By Vincent Leb
A new study has found that the average temperature in Amsterdam has increased by nearly one degree since the start of the millennium. To limit the effects of climate change, the current city government has ambitious plans.
Climate change seems to have started in Amsterdam: According to data collected by the European Journalism Data Network, the average temperature in the 21st century is 0.9° higher than during the previous century. The report, which analysed 117 years of weather data in and around the city, also showed a massive increase in the number of average hot days per year, while the number of freezing days seems to have sharply declined. Moreover, Amsterdam has seen all five of its warmest years ever measured within the last 20 years.
As the effects of climate warming are becoming increasingly visible every year, the City Council has determined far-reaching goals for the future. The coalition agreement signed by GroenLinks, D66, PvdA and SP this spring states that Amsterdam should be (nearly) free of CO2 emissions by 2050. Ten years earlier, in 2040, the current city government wants the use of natural gas to be a thing of the past.
Battling natural gas
Already in this governance period, “three neighbourhoods will become completely gas-free. In at least one area we will focus on locally managed energy supply”, says Imane Nadif, spokesperson on energy and sustainability of GroenLinks, the council’s biggest party. Consequently, new neighbourhoods should be built with heat provided by local and sustainable sources as the municipality plans to impose additional requirements on the energy performance of buildings. To this day, natural gas heats around 90% of all households and businesses of the city, making the energy transition an essential task in reducing emissions.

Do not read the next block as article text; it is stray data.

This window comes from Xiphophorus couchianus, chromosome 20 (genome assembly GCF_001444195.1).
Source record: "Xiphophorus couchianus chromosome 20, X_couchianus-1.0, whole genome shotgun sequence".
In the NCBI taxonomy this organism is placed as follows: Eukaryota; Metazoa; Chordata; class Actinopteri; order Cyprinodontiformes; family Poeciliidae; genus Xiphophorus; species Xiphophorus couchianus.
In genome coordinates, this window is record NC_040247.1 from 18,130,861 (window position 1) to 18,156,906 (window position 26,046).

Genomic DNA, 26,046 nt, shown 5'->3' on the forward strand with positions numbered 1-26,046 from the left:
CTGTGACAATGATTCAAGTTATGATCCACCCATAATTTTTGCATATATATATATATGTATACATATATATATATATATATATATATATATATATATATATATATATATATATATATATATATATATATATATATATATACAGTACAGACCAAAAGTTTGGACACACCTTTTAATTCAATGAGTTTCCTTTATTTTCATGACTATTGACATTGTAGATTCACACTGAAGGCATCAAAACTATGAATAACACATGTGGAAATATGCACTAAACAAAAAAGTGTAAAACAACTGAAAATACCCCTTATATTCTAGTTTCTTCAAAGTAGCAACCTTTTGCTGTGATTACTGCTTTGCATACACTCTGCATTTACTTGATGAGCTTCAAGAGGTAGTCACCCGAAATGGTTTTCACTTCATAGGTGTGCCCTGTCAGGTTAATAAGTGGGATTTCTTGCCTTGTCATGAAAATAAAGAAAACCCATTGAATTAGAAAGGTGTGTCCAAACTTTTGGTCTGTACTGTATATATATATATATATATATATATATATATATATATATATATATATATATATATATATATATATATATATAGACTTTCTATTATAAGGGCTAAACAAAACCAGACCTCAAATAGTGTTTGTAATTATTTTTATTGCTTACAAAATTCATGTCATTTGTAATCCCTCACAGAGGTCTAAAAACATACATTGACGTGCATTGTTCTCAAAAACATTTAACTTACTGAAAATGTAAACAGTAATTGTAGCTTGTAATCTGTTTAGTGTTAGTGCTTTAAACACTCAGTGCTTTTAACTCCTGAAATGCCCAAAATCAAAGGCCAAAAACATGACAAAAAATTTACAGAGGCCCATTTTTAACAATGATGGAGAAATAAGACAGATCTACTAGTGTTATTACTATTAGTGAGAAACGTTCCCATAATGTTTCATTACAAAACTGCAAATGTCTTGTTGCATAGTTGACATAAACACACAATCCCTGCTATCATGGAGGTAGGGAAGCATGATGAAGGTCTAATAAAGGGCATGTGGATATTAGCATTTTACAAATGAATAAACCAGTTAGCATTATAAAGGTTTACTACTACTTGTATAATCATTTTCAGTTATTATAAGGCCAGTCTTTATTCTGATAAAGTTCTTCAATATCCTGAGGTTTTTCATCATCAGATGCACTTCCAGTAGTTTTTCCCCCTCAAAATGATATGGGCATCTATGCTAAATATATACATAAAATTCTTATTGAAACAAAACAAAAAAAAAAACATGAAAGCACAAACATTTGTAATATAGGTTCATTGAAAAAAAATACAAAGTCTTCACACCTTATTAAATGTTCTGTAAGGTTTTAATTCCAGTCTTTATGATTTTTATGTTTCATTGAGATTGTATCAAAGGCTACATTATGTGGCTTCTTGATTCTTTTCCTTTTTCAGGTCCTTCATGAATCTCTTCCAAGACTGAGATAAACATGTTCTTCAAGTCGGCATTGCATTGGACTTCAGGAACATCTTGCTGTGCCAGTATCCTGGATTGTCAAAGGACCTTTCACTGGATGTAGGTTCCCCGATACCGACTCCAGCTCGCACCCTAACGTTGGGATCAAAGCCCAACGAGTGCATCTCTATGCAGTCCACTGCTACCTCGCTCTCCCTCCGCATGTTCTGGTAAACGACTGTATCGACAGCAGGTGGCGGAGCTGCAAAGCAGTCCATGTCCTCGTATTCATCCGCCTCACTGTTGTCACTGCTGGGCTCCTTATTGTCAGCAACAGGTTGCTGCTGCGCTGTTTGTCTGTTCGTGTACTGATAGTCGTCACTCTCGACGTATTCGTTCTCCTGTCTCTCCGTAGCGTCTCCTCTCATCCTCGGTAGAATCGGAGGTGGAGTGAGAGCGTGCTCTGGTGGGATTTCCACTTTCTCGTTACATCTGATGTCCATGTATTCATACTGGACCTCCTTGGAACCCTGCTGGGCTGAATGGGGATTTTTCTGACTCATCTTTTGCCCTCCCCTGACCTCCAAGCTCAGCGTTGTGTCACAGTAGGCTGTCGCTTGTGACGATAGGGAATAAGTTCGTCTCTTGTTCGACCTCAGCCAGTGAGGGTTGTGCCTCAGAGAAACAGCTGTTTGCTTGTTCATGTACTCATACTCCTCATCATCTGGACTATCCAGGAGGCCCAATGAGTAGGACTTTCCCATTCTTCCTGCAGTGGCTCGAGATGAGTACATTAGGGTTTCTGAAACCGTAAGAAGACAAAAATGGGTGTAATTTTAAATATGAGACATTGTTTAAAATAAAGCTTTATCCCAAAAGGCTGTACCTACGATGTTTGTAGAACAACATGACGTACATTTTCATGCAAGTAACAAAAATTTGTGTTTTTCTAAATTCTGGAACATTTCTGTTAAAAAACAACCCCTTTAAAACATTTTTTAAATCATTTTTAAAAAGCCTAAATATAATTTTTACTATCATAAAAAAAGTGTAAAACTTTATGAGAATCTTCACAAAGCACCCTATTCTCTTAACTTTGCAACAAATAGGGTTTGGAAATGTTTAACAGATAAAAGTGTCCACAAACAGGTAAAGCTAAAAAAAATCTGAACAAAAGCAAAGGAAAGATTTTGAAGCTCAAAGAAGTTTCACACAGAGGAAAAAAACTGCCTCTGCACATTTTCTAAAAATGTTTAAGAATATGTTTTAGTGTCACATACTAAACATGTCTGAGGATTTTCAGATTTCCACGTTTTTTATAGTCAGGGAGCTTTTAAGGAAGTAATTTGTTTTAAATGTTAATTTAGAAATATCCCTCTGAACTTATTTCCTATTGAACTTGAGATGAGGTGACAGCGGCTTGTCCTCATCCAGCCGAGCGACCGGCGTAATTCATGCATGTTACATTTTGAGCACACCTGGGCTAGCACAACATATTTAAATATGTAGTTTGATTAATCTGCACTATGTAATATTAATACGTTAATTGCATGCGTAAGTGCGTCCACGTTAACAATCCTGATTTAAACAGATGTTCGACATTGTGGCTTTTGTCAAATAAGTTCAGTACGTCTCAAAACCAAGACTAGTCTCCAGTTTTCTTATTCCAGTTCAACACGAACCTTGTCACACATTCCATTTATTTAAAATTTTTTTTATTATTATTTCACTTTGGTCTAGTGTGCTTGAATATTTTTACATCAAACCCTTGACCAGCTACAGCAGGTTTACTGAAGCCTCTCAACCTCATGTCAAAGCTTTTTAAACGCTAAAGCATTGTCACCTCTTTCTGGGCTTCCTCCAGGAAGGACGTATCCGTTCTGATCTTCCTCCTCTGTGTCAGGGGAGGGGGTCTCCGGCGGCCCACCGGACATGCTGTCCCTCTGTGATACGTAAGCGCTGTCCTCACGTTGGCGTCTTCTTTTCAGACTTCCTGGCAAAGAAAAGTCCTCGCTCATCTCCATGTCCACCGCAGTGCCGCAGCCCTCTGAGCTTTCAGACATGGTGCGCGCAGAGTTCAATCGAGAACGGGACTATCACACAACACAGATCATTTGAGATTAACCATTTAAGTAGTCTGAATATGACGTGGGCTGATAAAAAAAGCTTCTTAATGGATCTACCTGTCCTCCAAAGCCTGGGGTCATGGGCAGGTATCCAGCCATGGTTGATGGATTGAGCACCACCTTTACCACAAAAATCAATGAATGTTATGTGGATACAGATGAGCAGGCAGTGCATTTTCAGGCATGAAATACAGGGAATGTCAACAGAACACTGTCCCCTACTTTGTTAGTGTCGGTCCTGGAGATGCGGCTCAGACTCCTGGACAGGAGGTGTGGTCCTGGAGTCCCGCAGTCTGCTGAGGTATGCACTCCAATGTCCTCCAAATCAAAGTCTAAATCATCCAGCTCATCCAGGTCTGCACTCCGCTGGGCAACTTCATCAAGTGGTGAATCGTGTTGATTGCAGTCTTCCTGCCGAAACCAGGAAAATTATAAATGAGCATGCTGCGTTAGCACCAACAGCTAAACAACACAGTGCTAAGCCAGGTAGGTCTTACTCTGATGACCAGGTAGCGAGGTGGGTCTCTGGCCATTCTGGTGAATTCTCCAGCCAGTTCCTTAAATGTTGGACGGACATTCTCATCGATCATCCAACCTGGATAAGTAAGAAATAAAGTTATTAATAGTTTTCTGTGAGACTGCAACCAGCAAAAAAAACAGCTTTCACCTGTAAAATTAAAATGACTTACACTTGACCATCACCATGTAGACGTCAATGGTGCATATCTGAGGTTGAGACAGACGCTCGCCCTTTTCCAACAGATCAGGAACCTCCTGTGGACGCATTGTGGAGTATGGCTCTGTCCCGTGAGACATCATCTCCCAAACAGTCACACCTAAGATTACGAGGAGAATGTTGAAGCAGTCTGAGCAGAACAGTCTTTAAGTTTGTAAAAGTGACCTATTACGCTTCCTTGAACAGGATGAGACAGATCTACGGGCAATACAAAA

Environment protection for everyone
Apart from natural gas, solar panels on every roof, more windmills in the city and public funding of climate-neutral buildings present the key measures the City Council wants to fight climate change in Amsterdam with. As Nadif points out, politics alone cannot stop global warming but can instead create circumstances under which more people use less resources. Therefore, a contact point is planned for Amsterdam’s locals to register regulations which are preventing the city from becoming greener – a move Nadif calls “a truly democratic energy transition involving all citizens.”
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